Our hearts are broken for our brothers and sisters in Japan. Even the mere idea of more than ten thousand lost - perhaps many more - is too much to bear. The terrifying footage, the unspeakable sorrow...
Facing such tragedies, Christians can do at least three things. May God grant us the grace to do them well.
First, we can deny easy answers. In suffering and disaster we confront great mysteries, and the mysteries demand to be honored. We cannot say, "God willed this," and we can respectfully, strongly object to those who do. But at the same time, by the same token, we cannot simply say, "This happened against or despite God's will," thereby conjuring up a world full of chaos against which God is powerless or indifferent. Either way, we claim to know too much, and we are in no position to make such pronouncements. We are in a position to pray.
And so second, we can pray. We can pray prayers of solidarity, standing as best we can with the suffering and displaced, the living and the dead. We can pray not only with our words but also with our wallets, our time, and our talent. We can reach out across the Pacific and around the block to all those affected, near and far. We can act, touch, listen - and lend a hand.
Third, we can lament. We can join our voices with the brokenhearted singer of the Psalms, asking those passionate, difficult, ancient questions that ring down through the ages: “How long?” and “Why?” Anger and sorrow have a place in our lives and therefore in our prayers, and denying easy answers sometimes means persistently pressing the unanswered questions.
We stand today at the outset of the season of Lent, and sure enough, there is so much that needs to be done. People that need to be fed, wars that need to end, bodies that need to be protected, homes that need to be found. Dictators that need to fall, nuclear materials that need to be contained, whole cities that need to be salvaged and rebuilt...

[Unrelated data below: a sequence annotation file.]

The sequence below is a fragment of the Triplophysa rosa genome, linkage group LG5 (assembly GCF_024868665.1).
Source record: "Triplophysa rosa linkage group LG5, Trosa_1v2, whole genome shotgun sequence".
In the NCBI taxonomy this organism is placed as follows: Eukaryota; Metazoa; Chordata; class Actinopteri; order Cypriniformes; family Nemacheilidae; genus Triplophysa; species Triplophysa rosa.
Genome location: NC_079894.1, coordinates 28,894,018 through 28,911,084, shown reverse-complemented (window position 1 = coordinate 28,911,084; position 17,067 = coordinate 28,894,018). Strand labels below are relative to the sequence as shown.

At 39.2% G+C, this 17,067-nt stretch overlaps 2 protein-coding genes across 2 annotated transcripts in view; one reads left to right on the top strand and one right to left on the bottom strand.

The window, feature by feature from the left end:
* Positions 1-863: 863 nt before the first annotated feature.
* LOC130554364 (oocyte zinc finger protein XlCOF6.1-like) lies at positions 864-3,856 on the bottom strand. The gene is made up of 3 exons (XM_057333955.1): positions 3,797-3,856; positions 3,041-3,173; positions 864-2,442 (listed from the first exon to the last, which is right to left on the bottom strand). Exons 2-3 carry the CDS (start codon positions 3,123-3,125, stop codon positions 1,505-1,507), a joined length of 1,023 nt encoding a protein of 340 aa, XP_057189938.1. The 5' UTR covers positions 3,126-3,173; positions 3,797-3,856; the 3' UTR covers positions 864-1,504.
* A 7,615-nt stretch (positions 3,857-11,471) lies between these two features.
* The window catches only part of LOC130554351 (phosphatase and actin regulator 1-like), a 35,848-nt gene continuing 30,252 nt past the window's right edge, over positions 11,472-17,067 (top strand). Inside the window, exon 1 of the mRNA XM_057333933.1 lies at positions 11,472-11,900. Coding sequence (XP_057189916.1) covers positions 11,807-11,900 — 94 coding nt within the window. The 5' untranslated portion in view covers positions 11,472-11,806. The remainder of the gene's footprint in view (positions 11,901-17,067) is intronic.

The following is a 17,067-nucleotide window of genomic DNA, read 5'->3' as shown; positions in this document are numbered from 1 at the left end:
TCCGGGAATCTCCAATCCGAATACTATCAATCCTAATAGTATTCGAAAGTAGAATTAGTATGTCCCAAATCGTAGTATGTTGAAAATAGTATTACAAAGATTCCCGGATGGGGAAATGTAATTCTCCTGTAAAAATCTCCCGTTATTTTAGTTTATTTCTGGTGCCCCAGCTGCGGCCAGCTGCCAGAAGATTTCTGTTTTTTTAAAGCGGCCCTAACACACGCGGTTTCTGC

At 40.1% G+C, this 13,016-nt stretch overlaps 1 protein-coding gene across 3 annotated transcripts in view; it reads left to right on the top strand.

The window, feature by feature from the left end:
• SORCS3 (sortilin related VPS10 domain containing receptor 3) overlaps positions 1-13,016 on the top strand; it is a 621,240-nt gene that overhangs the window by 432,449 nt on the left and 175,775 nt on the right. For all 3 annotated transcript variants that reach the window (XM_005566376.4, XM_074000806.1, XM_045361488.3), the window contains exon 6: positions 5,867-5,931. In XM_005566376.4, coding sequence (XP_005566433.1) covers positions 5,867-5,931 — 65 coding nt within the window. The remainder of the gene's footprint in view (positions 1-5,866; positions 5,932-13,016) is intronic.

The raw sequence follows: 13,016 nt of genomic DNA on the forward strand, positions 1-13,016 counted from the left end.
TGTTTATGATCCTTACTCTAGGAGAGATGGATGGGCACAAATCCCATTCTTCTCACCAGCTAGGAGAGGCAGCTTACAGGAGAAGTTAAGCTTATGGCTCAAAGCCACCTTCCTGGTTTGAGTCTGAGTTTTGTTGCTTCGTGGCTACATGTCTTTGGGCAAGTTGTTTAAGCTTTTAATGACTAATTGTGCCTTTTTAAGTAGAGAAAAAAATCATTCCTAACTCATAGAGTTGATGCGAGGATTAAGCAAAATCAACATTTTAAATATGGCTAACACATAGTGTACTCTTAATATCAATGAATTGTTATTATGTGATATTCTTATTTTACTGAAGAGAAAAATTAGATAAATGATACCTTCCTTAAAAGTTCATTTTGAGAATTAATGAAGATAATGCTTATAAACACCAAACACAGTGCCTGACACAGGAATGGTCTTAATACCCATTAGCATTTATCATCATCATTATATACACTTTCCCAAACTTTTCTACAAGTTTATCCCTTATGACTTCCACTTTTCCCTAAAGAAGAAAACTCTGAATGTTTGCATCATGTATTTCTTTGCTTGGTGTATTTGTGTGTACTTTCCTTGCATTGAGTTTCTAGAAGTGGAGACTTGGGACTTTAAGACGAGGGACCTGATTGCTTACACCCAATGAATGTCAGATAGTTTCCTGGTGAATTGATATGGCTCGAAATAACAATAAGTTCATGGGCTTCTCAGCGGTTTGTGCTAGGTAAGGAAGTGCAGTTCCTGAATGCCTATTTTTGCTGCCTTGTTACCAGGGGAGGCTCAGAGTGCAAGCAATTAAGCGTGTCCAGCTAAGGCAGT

It's enough to overwhelm us, too much, too much. It’s enough to send us back to Ash Wednesday, to cover ourselves in dust and ashes, the very debris of death.
And yet, think of this: the Eastern Orthodox Church calls Lent the season of "bright sadness." That sounds just about right, doesn't it? We are called to be a light to the nations, to let our light shine – but not in a way that stands apart from the world’s sorrows. On the contrary, we are called to shine in a way that illuminates those sorrows, and that stands with the sorrowful in their grief and their hope.
This is who we are: people of bright sadness. Each of us called to deny easy answers, and pray, and lament, and shine until the shadows become like the noonday sun.
Our hearts are broken. There’s nothing easy here. Let us pray.
Holy and beautiful God, you created this soft, green earth, and you called it good. You made the oceans depths and the soaring mountains. For your earth and for your people: Lord, have mercy; Christ, have mercy; Lord, have mercy.
God of wind and rain, God who said to the waves, "Peace - be still," we cry and beat our breasts with all those who are grieving. How long will the living search for the lost? How long will the poor and vulnerable suffer? How long will parents bury their children?
God of grief and anger, this is what we know: Even in the valley of the shadow of death, still we are held, still we are loved, still we are brought back to life, rocked so sweetly in your everlasting arms. God of hope against hope, we call on you, we depend on you. Deepen and brighten our sadness.
God of love and new life, for your earth and for all of your people, living and dead, lost and found: Lord, have mercy; Christ, have mercy; Lord, have mercy. You are our refuge and strength. You are our very present help in times of trouble. Therefore we will not fear, though the earth be moved, though the mountains be toppled into the depths of the sea. Be with us now. Have mercy. In Jesus’ name, Amen.
Thanks to Japanese artist Hokusai for his timeless woodblock print, The Great Wave.